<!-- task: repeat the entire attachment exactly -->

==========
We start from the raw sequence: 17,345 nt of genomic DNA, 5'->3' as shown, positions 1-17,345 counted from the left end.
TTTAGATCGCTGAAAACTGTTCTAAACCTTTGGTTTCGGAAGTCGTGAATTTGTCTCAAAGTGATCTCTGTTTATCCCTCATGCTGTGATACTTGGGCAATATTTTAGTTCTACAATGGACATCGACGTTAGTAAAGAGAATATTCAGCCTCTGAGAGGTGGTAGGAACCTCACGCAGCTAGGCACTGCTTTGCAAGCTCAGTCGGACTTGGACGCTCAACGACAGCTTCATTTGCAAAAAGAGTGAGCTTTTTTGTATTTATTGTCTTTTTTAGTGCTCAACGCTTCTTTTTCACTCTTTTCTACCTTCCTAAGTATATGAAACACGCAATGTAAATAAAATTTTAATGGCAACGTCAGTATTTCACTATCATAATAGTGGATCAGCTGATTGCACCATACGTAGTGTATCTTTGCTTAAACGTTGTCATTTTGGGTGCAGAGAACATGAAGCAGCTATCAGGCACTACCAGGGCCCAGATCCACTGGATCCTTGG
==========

We start from the raw sequence: 17,345 nt of genomic DNA, 5'->3' as shown, positions 1-17,345 counted from the left end.
TTTAGATCGCTGAAAACTGTTCTAAACCTTTGGTTTCGGAAGTCGTGAATTTGTCTCAAAGTGATCTCTGTTTATCCCTCATGCTGTGATACTTGGGCAATATTTTAGTTCTACAATGGACATCGACGTTAGTAAAGAGAATATTCAGCCTCTGAGAGGTGGTAGGAACCTCACGCAGCTAGGCACTGCTTTGCAAGCTCAGTCGGACTTGGACGCTCAACGACAGCTTCATTTGCAAAAAGAGTGAGCTTTTTTGTATTTATTGTCTTTTTTAGTGCTCAACGCTTCTTTTTCACTCTTTTCTACCTTCCTAAGTATATGAAACACGCAATGTAAATAAAATTTTAATGGCAACGTCAGTATTTCACTATCATAATAGTGGATCAGCTGATTGCACCATACGTAGTGTATCTTTGCTTAAACGTTGTCATTTTGGGTGCAGAGAACATGAAGCAGCTATCAGGCACTACCAGGGCCCAGATCCACTGGATCCTTGG